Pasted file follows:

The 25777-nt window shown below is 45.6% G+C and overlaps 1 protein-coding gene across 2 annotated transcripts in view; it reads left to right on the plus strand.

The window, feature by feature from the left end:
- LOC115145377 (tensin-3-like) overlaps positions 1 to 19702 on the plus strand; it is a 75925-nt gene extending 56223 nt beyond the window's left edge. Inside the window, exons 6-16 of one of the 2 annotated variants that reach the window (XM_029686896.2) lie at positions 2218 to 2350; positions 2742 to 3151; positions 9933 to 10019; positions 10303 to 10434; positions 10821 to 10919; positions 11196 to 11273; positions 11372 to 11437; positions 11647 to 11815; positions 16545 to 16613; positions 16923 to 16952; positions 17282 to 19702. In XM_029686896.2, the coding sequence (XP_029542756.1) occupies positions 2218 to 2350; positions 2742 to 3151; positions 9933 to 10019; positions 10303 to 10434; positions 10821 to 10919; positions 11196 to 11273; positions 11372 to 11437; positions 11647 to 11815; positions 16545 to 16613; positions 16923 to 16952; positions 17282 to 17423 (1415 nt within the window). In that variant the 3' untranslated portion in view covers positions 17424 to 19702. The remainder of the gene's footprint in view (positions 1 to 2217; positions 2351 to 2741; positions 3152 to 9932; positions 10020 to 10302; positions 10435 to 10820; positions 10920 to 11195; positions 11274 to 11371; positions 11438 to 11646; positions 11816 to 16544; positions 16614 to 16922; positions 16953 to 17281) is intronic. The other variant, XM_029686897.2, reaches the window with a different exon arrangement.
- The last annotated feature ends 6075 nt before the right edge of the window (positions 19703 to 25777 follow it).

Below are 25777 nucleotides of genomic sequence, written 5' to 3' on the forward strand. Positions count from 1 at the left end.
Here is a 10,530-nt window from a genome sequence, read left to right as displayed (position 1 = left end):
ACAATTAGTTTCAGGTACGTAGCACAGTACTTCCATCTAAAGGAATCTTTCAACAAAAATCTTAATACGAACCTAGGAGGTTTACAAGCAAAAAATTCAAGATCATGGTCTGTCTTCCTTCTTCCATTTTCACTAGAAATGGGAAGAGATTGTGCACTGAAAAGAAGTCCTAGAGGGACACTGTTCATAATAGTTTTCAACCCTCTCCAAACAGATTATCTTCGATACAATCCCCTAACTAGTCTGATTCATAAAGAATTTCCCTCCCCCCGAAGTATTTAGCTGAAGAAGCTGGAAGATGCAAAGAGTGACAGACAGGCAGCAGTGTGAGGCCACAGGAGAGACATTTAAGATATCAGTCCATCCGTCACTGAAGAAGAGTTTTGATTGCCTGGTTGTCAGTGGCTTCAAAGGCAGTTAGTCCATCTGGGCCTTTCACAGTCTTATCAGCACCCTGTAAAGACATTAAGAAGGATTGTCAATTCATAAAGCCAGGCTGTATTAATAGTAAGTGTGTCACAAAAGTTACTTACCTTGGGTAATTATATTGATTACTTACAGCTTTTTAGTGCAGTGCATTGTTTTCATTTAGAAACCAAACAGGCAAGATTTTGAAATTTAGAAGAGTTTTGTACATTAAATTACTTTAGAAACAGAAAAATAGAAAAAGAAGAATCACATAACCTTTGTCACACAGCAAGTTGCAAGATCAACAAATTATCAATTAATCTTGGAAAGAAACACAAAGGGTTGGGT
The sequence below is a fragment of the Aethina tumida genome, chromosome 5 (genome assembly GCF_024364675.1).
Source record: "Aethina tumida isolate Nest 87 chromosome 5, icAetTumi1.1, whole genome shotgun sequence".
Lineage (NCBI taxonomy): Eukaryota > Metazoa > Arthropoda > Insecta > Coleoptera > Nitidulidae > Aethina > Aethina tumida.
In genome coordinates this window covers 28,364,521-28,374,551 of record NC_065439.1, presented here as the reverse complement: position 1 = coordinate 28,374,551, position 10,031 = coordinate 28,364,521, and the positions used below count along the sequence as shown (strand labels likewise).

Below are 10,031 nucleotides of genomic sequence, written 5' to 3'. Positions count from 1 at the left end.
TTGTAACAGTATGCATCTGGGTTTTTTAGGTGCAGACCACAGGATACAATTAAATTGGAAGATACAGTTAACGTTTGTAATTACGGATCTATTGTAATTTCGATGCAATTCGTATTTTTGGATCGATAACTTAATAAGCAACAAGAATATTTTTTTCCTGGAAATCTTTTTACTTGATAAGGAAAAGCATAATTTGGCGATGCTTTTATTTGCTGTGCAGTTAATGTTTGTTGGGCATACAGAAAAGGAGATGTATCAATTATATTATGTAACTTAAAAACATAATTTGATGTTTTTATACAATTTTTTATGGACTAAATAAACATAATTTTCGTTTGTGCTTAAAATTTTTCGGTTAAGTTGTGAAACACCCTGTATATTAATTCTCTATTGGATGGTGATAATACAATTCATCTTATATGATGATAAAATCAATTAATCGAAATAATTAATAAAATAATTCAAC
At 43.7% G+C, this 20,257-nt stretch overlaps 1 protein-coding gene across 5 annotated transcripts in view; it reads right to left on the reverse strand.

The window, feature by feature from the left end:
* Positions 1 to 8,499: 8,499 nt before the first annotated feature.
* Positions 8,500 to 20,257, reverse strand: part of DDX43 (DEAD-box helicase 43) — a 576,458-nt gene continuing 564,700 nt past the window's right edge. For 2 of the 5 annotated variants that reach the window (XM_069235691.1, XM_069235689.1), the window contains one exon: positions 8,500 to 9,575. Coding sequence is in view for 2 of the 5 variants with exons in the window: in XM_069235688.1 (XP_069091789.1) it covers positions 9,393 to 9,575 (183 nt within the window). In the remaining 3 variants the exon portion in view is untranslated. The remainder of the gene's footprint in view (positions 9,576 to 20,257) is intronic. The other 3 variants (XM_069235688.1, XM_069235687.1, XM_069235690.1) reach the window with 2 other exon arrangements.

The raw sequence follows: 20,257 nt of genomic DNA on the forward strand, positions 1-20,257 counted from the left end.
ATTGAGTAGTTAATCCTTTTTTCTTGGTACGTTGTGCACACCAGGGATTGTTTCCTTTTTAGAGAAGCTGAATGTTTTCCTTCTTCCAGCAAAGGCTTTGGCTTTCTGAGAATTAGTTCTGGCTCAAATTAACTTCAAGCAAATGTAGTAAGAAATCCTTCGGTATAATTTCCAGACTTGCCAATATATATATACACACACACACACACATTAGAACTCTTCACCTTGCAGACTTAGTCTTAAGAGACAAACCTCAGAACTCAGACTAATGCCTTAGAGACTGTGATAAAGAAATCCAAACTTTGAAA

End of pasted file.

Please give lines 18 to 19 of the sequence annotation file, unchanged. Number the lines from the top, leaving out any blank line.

The raw sequence follows: 20,257 nt of genomic DNA on the forward strand, positions 1-20,257 counted from the left end.
ATTGAGTAGTTAATCCTTTTTTCTTGGTACGTTGTGCACACCAGGGATTGTTTCCTTTTTAGAGAAGCTGAATGTTTTCCTTCTTCCAGCAAAGGCTTTGGCTTTCTGAGAATTAGTTCTGGCTCAAATTAACTTCAAGCAAATGTAGTAAGAAATCCTTCGGTATAATTTCCAGACTTGCCAATATATATATACACACACACACACACATTAGAACTCTTCACCTTGCAGACTTAGTCTTAAGAGACAAACCTCAGAACTCAGACTAATGCCTTAGAGACTGTGATAAAGAAATCCAAACTTTGAAA